Banking Defamation Statute Ruled Unconstitutional, Case Ruled a SLAPP
Ryan Metheny of the California Anti-SLAPP Project recently wrote about a new decision by California’s First Appellate District in a case called Summit Bank v. Rogers.
“Very interesting decision by California’s First Appellate District in a case called Summit Bank v. Rogers this week regarding a 100-year old criminal defamation statute, Financial Code section 1327, which makes it a misdemeanor for any person to make any untrue statement or circulate any untrue rumor that is “derogatory to the financial condition or affects the solvency or financial standing of any bank.” The statute, which has apparently been only very rarely enforced, was enacted with the purpose of preventing the types of runs on banks that caused financial panics before the creation of the FDIC.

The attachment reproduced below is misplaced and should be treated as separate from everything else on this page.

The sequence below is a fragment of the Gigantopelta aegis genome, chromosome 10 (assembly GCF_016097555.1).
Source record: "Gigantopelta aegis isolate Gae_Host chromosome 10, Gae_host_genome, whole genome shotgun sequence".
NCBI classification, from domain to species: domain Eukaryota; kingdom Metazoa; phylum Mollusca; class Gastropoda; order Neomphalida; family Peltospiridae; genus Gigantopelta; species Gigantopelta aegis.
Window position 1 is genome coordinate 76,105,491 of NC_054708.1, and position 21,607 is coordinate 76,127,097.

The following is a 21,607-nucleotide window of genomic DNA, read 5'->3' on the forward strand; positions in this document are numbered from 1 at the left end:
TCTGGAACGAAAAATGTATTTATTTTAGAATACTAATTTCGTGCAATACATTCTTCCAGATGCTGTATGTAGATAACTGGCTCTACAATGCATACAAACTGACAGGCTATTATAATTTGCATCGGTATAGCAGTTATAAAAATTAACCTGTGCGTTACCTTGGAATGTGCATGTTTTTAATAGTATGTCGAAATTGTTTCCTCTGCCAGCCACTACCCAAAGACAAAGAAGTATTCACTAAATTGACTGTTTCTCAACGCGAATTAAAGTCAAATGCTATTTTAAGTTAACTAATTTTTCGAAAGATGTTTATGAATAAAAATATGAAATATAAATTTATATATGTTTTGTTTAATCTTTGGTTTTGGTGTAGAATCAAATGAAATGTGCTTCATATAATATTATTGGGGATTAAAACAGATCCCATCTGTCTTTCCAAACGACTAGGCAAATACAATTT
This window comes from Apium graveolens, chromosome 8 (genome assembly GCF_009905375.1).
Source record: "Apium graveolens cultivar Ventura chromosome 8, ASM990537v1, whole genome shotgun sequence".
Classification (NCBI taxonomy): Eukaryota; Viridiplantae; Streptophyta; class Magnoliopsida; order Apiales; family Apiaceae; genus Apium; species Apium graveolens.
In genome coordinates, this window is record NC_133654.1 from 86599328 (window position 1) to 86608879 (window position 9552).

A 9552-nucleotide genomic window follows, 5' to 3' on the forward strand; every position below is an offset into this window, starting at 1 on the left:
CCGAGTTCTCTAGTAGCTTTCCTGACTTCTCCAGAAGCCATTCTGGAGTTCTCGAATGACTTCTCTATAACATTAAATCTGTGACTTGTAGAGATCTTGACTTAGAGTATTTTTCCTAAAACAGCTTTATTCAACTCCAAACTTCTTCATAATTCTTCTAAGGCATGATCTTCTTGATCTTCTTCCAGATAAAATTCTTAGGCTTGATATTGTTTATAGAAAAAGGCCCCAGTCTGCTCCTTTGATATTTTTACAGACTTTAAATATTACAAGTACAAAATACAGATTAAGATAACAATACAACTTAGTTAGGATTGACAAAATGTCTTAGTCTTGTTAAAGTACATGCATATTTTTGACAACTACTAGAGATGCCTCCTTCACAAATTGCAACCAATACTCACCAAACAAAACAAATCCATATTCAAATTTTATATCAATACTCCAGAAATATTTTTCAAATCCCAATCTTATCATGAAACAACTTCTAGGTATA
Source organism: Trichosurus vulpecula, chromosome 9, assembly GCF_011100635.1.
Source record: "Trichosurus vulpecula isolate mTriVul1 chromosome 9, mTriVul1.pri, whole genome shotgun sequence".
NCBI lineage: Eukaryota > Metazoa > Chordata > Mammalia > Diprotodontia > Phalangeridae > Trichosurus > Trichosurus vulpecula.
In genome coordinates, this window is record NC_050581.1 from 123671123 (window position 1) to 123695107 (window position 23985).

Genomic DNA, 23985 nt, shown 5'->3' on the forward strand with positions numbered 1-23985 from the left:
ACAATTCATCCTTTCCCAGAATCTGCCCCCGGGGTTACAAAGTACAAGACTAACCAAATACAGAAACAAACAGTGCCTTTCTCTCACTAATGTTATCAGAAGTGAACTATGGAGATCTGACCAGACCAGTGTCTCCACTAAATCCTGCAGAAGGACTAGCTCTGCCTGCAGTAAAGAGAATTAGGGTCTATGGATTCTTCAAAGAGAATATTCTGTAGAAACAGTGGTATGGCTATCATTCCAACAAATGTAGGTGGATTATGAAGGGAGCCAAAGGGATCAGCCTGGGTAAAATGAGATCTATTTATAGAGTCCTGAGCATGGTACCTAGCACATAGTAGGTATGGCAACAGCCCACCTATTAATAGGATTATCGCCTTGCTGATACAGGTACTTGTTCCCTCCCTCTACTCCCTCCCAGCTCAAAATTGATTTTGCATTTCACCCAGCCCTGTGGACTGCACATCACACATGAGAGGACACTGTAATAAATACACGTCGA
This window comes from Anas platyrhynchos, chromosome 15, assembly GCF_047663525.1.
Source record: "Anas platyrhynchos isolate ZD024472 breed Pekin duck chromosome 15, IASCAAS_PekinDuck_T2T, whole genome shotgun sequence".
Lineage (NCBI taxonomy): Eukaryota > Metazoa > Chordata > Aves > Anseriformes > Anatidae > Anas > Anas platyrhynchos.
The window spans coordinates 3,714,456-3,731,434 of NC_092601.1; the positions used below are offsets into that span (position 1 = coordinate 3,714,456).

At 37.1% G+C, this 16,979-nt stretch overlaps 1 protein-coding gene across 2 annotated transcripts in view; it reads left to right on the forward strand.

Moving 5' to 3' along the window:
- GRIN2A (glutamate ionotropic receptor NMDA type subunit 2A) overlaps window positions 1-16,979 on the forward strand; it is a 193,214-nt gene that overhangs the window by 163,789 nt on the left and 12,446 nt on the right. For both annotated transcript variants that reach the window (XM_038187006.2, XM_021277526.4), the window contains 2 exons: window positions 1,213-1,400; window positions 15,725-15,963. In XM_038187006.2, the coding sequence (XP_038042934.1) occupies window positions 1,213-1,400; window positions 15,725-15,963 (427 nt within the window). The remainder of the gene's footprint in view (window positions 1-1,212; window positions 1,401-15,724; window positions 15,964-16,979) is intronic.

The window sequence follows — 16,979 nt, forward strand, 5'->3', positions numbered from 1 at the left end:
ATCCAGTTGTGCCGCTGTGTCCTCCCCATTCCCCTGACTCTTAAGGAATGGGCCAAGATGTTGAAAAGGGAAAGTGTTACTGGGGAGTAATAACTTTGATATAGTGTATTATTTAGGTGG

This statute came into play in Rogers in the context of an anti-SLAPP motion and the subsequent appeal of the decision on the motion. Most commentators writing about the decision this week have remarked on the case’s invalidation of the banking statute under the First Amendment (see the First Amendment Center’s piece here and JD Supra’s piece here), so I will only address that part of the opinion briefly, but the case is also quite interesting for its anti-SLAPP and defamation law analysis. It is especially interesting how the anti-SLAPP law provided the procedural context for the court to decide the constitutionality of this strange old defamation law.”